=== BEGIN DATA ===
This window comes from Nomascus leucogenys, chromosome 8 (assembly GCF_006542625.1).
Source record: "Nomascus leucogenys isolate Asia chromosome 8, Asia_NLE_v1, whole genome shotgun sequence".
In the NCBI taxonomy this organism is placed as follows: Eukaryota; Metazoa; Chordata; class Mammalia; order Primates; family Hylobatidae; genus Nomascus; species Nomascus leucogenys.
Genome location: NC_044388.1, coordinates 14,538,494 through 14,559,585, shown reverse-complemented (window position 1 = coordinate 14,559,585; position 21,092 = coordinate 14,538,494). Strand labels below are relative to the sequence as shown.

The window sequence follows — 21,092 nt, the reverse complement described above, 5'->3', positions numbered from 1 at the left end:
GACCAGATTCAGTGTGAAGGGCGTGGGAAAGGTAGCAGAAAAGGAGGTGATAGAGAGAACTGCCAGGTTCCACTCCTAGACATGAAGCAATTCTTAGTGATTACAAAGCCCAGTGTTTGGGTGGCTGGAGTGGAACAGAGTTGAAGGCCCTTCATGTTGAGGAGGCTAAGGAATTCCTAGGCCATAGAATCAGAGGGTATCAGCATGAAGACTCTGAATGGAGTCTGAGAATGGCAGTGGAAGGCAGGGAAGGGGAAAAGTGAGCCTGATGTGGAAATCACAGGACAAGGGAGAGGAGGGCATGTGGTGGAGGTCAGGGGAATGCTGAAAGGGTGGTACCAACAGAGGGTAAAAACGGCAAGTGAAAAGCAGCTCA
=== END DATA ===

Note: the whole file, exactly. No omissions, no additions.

This window comes from Nomascus leucogenys, chromosome 8 (assembly GCF_006542625.1).
Source record: "Nomascus leucogenys isolate Asia chromosome 8, Asia_NLE_v1, whole genome shotgun sequence".
In the NCBI taxonomy this organism is placed as follows: Eukaryota; Metazoa; Chordata; class Mammalia; order Primates; family Hylobatidae; genus Nomascus; species Nomascus leucogenys.
Genome location: NC_044388.1, coordinates 14,538,494 through 14,559,585, shown reverse-complemented (window position 1 = coordinate 14,559,585; position 21,092 = coordinate 14,538,494). Strand labels below are relative to the sequence as shown.

The window sequence follows — 21,092 nt, the reverse complement described above, 5'->3', positions numbered from 1 at the left end:
GACCAGATTCAGTGTGAAGGGCGTGGGAAAGGTAGCAGAAAAGGAGGTGATAGAGAGAACTGCCAGGTTCCACTCCTAGACATGAAGCAATTCTTAGTGATTACAAAGCCCAGTGTTTGGGTGGCTGGAGTGGAACAGAGTTGAAGGCCCTTCATGTTGAGGAGGCTAAGGAATTCCTAGGCCATAGAATCAGAGGGTATCAGCATGAAGACTCTGAATGGAGTCTGAGAATGGCAGTGGAAGGCAGGGAAGGGGAAAAGTGAGCCTGATGTGGAAATCACAGGACAAGGGAGAGGAGGGCATGTGGTGGAGGTCAGGGGAATGCTGAAAGGGTGGTACCAACAGAGGGTAAAAACGGCAAGTGAAAAGCAGCTCA